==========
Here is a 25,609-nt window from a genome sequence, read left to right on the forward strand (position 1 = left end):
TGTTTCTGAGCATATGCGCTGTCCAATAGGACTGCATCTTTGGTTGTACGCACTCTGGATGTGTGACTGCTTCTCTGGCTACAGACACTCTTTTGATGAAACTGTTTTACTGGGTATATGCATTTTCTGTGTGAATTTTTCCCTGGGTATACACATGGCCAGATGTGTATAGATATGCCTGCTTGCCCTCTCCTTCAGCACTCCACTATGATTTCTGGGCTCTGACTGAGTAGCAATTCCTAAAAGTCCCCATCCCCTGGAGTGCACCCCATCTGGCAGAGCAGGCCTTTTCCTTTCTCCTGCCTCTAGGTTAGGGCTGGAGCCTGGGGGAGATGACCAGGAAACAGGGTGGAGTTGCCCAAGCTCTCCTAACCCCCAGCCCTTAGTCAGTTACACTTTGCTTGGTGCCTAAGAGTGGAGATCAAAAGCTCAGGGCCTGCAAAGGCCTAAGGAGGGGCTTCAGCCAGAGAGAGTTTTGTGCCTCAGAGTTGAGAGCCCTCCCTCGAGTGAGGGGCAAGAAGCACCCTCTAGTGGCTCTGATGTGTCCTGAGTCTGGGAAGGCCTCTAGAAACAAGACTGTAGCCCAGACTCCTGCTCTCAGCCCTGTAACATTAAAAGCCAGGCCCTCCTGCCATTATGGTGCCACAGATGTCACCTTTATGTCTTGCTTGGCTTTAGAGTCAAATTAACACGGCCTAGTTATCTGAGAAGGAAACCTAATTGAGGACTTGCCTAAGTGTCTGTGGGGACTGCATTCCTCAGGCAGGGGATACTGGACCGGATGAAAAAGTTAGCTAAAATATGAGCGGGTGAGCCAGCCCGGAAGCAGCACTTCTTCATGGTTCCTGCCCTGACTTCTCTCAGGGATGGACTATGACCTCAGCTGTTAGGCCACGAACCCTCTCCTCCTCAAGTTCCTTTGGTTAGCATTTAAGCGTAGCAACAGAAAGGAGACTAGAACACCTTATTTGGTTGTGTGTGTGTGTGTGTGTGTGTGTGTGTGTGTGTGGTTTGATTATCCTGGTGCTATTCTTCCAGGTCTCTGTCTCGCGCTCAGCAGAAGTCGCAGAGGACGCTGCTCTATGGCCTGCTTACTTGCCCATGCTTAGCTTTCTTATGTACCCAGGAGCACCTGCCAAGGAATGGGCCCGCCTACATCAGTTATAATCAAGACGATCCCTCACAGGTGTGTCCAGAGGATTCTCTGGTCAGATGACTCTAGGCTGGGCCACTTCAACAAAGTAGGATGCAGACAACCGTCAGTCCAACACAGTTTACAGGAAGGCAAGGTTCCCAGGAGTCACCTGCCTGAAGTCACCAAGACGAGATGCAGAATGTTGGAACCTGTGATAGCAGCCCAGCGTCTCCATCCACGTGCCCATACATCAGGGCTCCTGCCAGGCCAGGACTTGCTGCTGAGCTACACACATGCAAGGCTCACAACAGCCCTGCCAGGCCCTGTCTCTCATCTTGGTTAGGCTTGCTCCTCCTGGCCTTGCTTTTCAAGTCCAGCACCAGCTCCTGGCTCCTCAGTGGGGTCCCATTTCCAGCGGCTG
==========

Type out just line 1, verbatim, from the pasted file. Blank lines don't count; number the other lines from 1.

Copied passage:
Here is a 25,609-nt window from a genome sequence, read left to right on the forward strand (position 1 = left end):